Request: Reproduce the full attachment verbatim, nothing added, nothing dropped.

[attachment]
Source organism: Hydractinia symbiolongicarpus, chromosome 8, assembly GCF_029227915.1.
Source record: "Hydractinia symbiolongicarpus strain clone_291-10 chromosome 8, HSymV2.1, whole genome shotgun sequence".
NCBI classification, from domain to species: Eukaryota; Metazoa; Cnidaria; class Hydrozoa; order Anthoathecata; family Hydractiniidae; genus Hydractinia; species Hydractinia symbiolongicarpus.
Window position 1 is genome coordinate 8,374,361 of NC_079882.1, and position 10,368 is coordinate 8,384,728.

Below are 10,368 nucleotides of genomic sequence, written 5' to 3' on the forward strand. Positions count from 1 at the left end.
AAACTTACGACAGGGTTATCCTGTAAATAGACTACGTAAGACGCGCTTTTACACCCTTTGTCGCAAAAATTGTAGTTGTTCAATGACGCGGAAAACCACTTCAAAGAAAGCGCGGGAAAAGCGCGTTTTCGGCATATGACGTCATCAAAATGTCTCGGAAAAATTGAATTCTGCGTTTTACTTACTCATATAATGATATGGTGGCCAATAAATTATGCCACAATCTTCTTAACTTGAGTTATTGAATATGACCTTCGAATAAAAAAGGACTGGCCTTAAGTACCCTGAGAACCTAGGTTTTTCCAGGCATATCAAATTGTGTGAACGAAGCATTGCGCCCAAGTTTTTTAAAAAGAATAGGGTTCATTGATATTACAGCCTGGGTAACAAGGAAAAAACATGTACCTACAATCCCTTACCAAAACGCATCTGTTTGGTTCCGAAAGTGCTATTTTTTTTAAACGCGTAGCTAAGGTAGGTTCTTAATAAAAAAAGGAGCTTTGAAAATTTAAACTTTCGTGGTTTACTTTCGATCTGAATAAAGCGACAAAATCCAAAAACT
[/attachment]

Source organism: Hydractinia symbiolongicarpus, chromosome 8, assembly GCF_029227915.1.
Source record: "Hydractinia symbiolongicarpus strain clone_291-10 chromosome 8, HSymV2.1, whole genome shotgun sequence".
NCBI classification, from domain to species: Eukaryota; Metazoa; Cnidaria; class Hydrozoa; order Anthoathecata; family Hydractiniidae; genus Hydractinia; species Hydractinia symbiolongicarpus.
Window position 1 is genome coordinate 8,374,361 of NC_079882.1, and position 10,368 is coordinate 8,384,728.

Below are 10,368 nucleotides of genomic sequence, written 5' to 3' on the forward strand. Positions count from 1 at the left end.
AAACTTACGACAGGGTTATCCTGTAAATAGACTACGTAAGACGCGCTTTTACACCCTTTGTCGCAAAAATTGTAGTTGTTCAATGACGCGGAAAACCACTTCAAAGAAAGCGCGGGAAAAGCGCGTTTTCGGCATATGACGTCATCAAAATGTCTCGGAAAAATTGAATTCTGCGTTTTACTTACTCATATAATGATATGGTGGCCAATAAATTATGCCACAATCTTCTTAACTTGAGTTATTGAATATGACCTTCGAATAAAAAAGGACTGGCCTTAAGTACCCTGAGAACCTAGGTTTTTCCAGGCATATCAAATTGTGTGAACGAAGCATTGCGCCCAAGTTTTTTAAAAAGAATAGGGTTCATTGATATTACAGCCTGGGTAACAAGGAAAAAACATGTACCTACAATCCCTTACCAAAACGCATCTGTTTGGTTCCGAAAGTGCTATTTTTTTTAAACGCGTAGCTAAGGTAGGTTCTTAATAAAAAAAGGAGCTTTGAAAATTTAAACTTTCGTGGTTTACTTTCGATCTGAATAAAGCGACAAAATCCAAAAACT